Corporate Governance

What follows is an incomplete working paper by the founder of UK Islamic Finance Law surveying corporate governance in Islamic financial institutions. In addition to the footnotes below further reading on the topic of Shari’a boards and the governance of Islamic financial institutions is available at the Corporate Governance Bibliography.

The Neglected Nucleus: Islamic legal authority in an international financial services sector

Scott Morrison

1) Introduction

On a global scale financial and banking services and institutions that purport consistency or compatibility with Islamic law remain a very small proportion of domestic and cross-border financial activity — whether that activity be quantified by reference to capital flows, assets and volume, number or frequency of transactions, or any other numerical measure. However the significance of the emergence and the characteristics of this sector — which in a succinct abbreviation this article terms Islamic finance (IF) – is not reducible to magnitude. The appearance and modest growth of IF is an interesting and important phenomenon and a unique endeavour in the contemporary world. It is a manifestly difficult endeavour with no guarantee of success. Since its first experimental trials some four or five decades ago its proponents and practitioners have attempted to: 1) distill pre-modern and medieval moral and legal materials and principles that are constitutive of a religion (Islam), 2) add the resulting reagent into the existing economic, monetary and financial system (global capitalism), and 3) observe, monitor and assess the resulting reaction.

This enquiry takes as its object one element of the reagent to which step two refers. Generally termed in existing literature — with a terminology that could be questioned and interrogated on multiple levels — the reagent is that of ‘shari‘ah compliance.’ That is, the observance of Islamic law, rules and principles. The living nucleus of shari‘ah compliance this article asserts are those legal or quasi-legal or judicial personnel who hold the mandate to interpret Islam, and to do so by referring to those authorities and textual or other materials that such interpretation requires, for the purpose of authorizing IF.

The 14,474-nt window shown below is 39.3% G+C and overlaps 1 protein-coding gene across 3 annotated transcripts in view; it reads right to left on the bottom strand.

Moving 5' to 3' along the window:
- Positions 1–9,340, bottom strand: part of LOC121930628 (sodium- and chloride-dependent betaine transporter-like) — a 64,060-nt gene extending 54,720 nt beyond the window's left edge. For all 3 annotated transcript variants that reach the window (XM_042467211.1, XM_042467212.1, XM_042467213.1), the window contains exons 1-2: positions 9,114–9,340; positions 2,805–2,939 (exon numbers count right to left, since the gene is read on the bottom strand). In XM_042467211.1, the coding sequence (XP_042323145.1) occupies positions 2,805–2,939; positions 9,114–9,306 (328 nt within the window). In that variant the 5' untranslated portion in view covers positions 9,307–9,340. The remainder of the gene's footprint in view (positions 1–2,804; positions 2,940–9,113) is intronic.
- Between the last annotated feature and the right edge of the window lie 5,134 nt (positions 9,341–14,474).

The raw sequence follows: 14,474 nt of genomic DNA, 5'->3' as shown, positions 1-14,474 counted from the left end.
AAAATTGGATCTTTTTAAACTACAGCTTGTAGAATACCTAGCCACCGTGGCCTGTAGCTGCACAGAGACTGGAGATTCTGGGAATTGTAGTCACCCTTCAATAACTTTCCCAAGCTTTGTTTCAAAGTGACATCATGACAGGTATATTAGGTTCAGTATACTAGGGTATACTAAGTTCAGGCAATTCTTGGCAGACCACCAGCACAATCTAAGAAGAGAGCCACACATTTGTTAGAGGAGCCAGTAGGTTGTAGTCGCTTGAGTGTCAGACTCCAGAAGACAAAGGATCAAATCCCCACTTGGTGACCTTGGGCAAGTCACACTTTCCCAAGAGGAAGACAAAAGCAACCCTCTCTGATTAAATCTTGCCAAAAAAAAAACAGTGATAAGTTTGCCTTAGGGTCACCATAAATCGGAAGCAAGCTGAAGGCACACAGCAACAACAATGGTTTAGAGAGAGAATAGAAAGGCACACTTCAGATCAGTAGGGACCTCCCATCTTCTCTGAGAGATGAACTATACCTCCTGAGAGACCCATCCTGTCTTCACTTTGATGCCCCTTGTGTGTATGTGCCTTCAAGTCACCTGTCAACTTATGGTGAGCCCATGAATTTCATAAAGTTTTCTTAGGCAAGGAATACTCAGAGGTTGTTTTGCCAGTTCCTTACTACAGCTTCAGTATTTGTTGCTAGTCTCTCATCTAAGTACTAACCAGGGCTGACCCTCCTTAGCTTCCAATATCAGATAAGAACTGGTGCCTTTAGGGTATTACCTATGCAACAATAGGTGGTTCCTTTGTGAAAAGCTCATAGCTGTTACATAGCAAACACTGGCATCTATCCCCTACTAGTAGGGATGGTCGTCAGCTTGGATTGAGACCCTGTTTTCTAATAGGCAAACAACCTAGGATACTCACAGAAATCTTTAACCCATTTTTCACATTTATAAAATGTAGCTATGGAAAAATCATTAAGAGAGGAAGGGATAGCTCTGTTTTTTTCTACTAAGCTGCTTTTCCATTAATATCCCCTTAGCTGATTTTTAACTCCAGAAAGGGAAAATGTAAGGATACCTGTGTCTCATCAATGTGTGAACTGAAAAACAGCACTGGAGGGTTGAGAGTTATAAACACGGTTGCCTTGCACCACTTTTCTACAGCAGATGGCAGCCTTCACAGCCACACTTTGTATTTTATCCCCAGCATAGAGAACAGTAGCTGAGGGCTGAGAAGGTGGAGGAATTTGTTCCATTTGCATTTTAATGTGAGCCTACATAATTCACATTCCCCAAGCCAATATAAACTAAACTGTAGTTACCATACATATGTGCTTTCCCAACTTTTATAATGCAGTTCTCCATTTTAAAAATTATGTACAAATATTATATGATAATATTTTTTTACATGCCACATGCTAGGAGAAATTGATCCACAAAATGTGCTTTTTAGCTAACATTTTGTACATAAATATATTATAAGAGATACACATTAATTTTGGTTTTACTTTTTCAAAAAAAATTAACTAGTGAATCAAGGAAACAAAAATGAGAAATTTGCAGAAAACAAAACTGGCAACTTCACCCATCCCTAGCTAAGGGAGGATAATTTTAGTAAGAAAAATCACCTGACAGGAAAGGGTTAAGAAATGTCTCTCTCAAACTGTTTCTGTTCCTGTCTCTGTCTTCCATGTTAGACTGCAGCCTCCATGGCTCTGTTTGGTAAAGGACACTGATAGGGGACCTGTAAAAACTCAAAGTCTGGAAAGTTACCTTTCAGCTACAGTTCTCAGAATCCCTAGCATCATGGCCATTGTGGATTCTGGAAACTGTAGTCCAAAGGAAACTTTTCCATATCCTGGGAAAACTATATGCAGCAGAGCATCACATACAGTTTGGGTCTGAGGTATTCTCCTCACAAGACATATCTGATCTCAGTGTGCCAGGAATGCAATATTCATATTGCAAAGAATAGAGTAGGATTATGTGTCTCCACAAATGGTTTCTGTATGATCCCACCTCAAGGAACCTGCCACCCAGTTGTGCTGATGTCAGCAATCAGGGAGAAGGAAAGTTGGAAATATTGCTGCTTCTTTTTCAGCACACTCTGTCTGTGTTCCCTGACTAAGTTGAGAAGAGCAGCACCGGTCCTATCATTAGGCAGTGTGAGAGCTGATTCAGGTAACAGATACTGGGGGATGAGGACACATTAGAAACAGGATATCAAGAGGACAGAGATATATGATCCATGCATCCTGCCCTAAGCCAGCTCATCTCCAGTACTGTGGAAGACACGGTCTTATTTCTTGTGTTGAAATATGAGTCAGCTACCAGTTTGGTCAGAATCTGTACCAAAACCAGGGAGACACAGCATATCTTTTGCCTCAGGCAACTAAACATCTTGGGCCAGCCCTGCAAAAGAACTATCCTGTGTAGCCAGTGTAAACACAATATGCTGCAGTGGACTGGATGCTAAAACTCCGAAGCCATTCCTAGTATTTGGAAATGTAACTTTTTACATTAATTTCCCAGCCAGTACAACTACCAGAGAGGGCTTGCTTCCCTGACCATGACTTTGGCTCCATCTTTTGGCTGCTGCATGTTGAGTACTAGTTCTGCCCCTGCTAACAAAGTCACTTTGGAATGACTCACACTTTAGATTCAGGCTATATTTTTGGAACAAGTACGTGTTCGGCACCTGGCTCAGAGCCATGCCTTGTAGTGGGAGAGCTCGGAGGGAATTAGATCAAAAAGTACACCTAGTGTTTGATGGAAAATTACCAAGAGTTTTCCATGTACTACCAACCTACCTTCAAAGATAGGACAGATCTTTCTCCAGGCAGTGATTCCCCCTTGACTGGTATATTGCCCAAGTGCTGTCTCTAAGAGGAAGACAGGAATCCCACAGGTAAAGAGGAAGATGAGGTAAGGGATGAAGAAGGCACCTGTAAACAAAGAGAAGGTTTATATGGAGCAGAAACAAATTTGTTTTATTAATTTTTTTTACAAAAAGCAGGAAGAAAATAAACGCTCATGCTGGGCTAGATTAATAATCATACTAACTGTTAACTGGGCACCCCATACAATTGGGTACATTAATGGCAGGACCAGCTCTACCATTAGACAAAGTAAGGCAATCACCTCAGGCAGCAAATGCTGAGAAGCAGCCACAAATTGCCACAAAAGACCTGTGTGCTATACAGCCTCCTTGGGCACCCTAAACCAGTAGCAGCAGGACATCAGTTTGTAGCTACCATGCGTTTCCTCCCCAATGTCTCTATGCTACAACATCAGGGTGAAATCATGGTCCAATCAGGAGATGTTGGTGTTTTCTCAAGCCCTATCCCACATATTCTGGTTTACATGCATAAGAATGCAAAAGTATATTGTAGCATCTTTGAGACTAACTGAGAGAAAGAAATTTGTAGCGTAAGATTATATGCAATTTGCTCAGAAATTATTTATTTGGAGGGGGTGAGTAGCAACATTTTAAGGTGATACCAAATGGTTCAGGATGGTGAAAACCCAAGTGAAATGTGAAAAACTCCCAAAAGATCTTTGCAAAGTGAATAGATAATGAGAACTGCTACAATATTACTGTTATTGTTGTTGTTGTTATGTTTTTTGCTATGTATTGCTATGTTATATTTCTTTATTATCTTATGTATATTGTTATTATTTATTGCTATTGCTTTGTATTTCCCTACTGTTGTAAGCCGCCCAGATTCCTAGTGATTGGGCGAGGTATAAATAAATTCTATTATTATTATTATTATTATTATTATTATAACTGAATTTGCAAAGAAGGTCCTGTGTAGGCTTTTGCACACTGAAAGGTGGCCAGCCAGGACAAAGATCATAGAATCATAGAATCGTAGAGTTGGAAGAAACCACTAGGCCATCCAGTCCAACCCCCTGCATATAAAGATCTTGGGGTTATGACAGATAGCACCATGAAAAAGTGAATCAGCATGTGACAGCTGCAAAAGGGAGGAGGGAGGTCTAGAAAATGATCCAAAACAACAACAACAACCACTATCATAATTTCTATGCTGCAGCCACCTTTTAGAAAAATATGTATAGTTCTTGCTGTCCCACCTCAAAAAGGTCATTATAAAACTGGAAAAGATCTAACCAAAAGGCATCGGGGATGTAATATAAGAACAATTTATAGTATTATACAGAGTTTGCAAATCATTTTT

Although there is no a priori number of personnel necessary for authorizing IF, and there is no a priori configuration or setting into which these personnel must be arranged, the existing literature conceptualizes and describes these personnel variously as ‘shari‘ah experts’ or ‘shari‘ah scholars;’[1] hereinafter, Islamic scholars (IS). IS act and speak as a corporate entity, with one voice; the literature describes this entity as an ‘advisory council’ or ‘committee’ or ‘supervisory board’ or similar. This article adopts what is in recent years the most pervasive formulation of this corporate body has become: the Shari’ah Supervisory Board (SSB), noting that each of these three words are worthy of critical scrutiny.

To take the metaphor a step further, the shari‘ah scholars are the nucleus of IF because they — like the composition of the nucleus of an atom — determine the chemical element that results. Viewed in this way the conclusion that the SSB deserves full theoretical analysis and elaboration is unavoidable.

Both the words that describe and the functions that define SSBs and their individual members imply that they possess authority and that the authority possessed by them is legal in kind. It is also implied that the relevant legal authority is an Islamic legal authority, as a result of the inextricable association of these personnel with IF. As Islamic law is a system of law and not a jurisdiction ‘legal’ must be qualified; the requisite ‘quasi’ as in quasi-legal is dropped for convenience but the unique character of the claims made and the authority claimed should be born in mind as it is highly consequential.[2]